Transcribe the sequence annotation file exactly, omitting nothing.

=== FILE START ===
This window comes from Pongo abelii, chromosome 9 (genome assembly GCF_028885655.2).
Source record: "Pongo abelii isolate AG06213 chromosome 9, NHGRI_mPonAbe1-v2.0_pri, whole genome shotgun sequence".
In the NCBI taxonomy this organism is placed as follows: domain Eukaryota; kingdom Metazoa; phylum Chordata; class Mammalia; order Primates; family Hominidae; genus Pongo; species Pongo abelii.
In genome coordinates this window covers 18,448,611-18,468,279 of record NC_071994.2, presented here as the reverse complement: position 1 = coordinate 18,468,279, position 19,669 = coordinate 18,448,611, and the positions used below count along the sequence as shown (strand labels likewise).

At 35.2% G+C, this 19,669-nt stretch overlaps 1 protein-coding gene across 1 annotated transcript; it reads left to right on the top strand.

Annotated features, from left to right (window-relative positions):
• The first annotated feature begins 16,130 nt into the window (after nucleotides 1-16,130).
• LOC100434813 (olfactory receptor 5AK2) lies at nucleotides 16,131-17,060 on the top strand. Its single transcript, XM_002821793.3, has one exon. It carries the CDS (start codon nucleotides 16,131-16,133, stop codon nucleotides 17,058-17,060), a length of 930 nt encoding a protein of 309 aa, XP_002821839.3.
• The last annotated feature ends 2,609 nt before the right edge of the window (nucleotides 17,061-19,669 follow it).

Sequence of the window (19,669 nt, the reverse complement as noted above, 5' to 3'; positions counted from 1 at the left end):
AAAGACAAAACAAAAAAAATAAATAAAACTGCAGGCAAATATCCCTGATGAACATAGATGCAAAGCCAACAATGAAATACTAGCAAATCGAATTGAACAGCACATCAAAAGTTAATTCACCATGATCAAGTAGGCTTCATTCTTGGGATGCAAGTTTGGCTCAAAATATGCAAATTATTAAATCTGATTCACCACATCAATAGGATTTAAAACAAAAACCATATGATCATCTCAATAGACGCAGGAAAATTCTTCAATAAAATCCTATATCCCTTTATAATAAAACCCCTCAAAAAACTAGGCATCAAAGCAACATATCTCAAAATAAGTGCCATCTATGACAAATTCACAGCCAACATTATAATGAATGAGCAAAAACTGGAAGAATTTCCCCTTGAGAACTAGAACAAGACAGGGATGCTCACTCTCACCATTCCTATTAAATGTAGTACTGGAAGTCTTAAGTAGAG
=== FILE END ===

This window comes from Pongo abelii, chromosome 9 (genome assembly GCF_028885655.2).
Source record: "Pongo abelii isolate AG06213 chromosome 9, NHGRI_mPonAbe1-v2.0_pri, whole genome shotgun sequence".
In the NCBI taxonomy this organism is placed as follows: domain Eukaryota; kingdom Metazoa; phylum Chordata; class Mammalia; order Primates; family Hominidae; genus Pongo; species Pongo abelii.
In genome coordinates this window covers 18,448,611-18,468,279 of record NC_071994.2, presented here as the reverse complement: position 1 = coordinate 18,468,279, position 19,669 = coordinate 18,448,611, and the positions used below count along the sequence as shown (strand labels likewise).

At 35.2% G+C, this 19,669-nt stretch overlaps 1 protein-coding gene across 1 annotated transcript; it reads left to right on the top strand.

Annotated features, from left to right (window-relative positions):
• The first annotated feature begins 16,130 nt into the window (after nucleotides 1-16,130).
• LOC100434813 (olfactory receptor 5AK2) lies at nucleotides 16,131-17,060 on the top strand. Its single transcript, XM_002821793.3, has one exon. It carries the CDS (start codon nucleotides 16,131-16,133, stop codon nucleotides 17,058-17,060), a length of 930 nt encoding a protein of 309 aa, XP_002821839.3.
• The last annotated feature ends 2,609 nt before the right edge of the window (nucleotides 17,061-19,669 follow it).

Sequence of the window (19,669 nt, the reverse complement as noted above, 5' to 3'; positions counted from 1 at the left end):
AAAGACAAAACAAAAAAAATAAATAAAACTGCAGGCAAATATCCCTGATGAACATAGATGCAAAGCCAACAATGAAATACTAGCAAATCGAATTGAACAGCACATCAAAAGTTAATTCACCATGATCAAGTAGGCTTCATTCTTGGGATGCAAGTTTGGCTCAAAATATGCAAATTATTAAATCTGATTCACCACATCAATAGGATTTAAAACAAAAACCATATGATCATCTCAATAGACGCAGGAAAATTCTTCAATAAAATCCTATATCCCTTTATAATAAAACCCCTCAAAAAACTAGGCATCAAAGCAACATATCTCAAAATAAGTGCCATCTATGACAAATTCACAGCCAACATTATAATGAATGAGCAAAAACTGGAAGAATTTCCCCTTGAGAACTAGAACAAGACAGGGATGCTCACTCTCACCATTCCTATTAAATGTAGTACTGGAAGTCTTAAGTAGAG